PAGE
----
However, can we really imagine hospitals organizing medical staff members to share reimbursement and risk for significantly reducing member healthcare utilization, if member behavior does not change? Can hospitals and, more accurately, physicians, get patients to change unhealthy lifestyles? What about the “healthy” young population of future health benefit abusers, happily engaging in irresponsible personal health practices that have not caught up with them just yet? I am not talking about high risk behavior. I am referring to sedentary life styles; overeating (supersize me!), alcohol consumption, smoking, marijuana, sugar (Mayor Bloomberg wasn’t really wrong about Big Gulps!), and one of my personal favorites–carbs! These behaviors will drive continued exponential growth of preventable chronic conditions if left unchecked.
Hospital executives considering an Accountable Care Organization are focused on creating a care delivery network, IT investments in interoperability, data management and analytics, member assignment, compensation and goal negotiations with government, and employer sponsored payment programs. These are significant decisions and challenges, but they are, essentially, mechanical. Vitally important, they do not address necessary wellness initiatives that reduce long term demand for medical services, crucial to successful population health management.
Perhaps before any of these efforts are begun, research should be conducted to learn how other industry players focus on positively impacting individual life style and healthy living choices. Assemble all available internal and external data about the population your ACO will serve. Leverage “big data”, not with clinical informaticists focused on early detection, but with actuaries providing insights into environmental risk factors, expected demand for medical services (volumes and acuity at very granular levels of detail) and insight into specific challenges of healthy lifestyle programming of your membership. Are your members physically fit and health conscious in an outdoors focused locale? Maybe a population where nutrition culture is defined by local dishes, which are really tasty but not so healthy? Are some communities within your population underserved by healthy option food services and groceries? Are some demographic segments heavy smokers or drinkers or sedentary? What programs and strategies have been shown to meaningfully impact personal decisions every day?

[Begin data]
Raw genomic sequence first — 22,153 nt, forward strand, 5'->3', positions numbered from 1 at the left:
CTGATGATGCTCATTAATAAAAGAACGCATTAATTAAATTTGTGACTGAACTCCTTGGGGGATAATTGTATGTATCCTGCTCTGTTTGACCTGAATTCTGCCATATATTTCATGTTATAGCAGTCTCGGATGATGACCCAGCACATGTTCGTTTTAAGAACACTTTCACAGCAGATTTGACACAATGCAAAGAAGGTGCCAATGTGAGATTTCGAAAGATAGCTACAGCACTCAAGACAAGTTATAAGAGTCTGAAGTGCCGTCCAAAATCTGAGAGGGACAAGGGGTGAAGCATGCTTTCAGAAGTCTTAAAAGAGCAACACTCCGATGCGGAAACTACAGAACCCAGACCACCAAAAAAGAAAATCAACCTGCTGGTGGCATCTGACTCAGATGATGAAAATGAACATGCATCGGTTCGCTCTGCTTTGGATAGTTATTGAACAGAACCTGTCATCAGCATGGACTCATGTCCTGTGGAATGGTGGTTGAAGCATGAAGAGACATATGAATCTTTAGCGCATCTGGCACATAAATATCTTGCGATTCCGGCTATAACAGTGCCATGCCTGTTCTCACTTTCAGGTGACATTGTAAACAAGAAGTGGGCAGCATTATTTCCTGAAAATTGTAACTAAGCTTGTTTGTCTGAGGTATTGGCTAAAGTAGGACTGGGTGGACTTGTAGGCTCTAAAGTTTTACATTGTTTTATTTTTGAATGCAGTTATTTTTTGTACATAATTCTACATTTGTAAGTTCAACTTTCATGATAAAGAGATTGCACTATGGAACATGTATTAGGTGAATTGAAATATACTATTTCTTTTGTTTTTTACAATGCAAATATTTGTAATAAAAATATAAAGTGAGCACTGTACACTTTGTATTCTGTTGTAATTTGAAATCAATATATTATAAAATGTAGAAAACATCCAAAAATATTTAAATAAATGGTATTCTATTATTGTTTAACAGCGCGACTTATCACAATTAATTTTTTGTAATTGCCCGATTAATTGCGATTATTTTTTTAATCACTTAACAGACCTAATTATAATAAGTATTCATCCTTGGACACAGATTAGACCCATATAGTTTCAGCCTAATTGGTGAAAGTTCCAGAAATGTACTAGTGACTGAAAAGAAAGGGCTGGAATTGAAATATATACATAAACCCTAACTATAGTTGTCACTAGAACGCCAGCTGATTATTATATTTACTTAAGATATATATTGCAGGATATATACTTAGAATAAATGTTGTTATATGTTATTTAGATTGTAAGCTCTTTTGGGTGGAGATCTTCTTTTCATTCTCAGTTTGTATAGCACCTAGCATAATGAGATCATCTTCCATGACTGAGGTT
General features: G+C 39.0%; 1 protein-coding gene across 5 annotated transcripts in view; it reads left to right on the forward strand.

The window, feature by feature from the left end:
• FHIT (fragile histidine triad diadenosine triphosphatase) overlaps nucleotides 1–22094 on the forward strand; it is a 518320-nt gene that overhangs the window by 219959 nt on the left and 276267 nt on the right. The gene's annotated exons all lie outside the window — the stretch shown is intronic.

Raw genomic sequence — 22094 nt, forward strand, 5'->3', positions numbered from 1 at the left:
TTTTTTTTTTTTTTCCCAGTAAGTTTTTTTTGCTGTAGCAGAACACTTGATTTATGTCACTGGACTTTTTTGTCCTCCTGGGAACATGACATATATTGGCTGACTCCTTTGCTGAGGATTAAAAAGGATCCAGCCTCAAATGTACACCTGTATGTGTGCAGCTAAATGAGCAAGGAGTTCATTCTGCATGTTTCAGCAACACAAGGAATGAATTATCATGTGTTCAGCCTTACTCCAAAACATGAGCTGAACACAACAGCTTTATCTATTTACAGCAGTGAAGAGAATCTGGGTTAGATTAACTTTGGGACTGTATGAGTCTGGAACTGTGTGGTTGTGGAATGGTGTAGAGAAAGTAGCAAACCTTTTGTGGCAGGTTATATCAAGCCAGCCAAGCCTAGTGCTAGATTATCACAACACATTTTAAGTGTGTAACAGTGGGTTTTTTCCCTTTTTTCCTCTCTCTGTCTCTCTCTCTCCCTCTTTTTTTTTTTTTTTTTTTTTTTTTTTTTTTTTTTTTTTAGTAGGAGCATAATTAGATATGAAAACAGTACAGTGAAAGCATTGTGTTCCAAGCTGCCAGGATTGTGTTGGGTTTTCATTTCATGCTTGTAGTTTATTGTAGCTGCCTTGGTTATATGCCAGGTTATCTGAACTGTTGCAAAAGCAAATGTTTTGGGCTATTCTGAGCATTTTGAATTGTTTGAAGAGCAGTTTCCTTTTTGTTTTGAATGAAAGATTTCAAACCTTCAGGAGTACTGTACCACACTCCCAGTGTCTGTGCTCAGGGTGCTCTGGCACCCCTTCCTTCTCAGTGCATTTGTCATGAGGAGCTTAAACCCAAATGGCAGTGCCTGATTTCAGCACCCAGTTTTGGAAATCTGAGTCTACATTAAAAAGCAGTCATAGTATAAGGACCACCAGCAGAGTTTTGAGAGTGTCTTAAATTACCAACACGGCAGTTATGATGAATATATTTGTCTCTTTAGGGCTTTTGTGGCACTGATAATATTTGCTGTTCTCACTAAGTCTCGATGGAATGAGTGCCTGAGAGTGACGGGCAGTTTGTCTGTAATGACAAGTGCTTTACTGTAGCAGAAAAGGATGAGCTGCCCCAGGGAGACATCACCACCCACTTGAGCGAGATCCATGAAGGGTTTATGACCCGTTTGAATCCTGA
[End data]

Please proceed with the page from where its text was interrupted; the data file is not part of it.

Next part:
Severity and frequency of medical events can be reduced with structured, proactive clinical monitoring, and support for at risk populations: children, seniors, and those of middle years who have acquired a chronic condition or are predisposed to a chronic condition. Emergency room visits can be reduced for patients recently discharged or those suffering from chronic conditions when support is provided for taking medications compliantly, completing prescribed therapies, and medical provider maintenance. Efficiency and medical quality can be improved with decision support for care givers and patients/family members to understand and select the right course of treatment, provided by the most appropriate medical provider and venue.
Social, demographic, and environmental factors must also be addressed, if an ACO is not going to walk the path of HMOs to failure. These are long term drivers of future demand. Many of them can have immediate, positive impact on medical utilization, addressing societal economic challenges. These actions can deliver personal and social benefits, improving individual quality of life versus life lived longer in poor health.
To summarize, apply operational thinking already defining provider-based approaches to outcomes and costs. Utilize tools and practices of payers, employers and public sector to change personal choice, reducing need. Recognize that physicians make poor personal trainers, nutrition counselors, and health coaches. Evaluate environmental factors that make poor choices easy or necessary. Measure everything at levels of detail which make interventions and continuous outcome improvement possible.
Population Health Management is a myth. Health is personal. Healthy lifestyles are largely a choice. Even those of us challenged with genetic predispositions or conditions can make choices and engage in behaviors that maximize quality of living. Maybe we should really focus on Individual Health Management!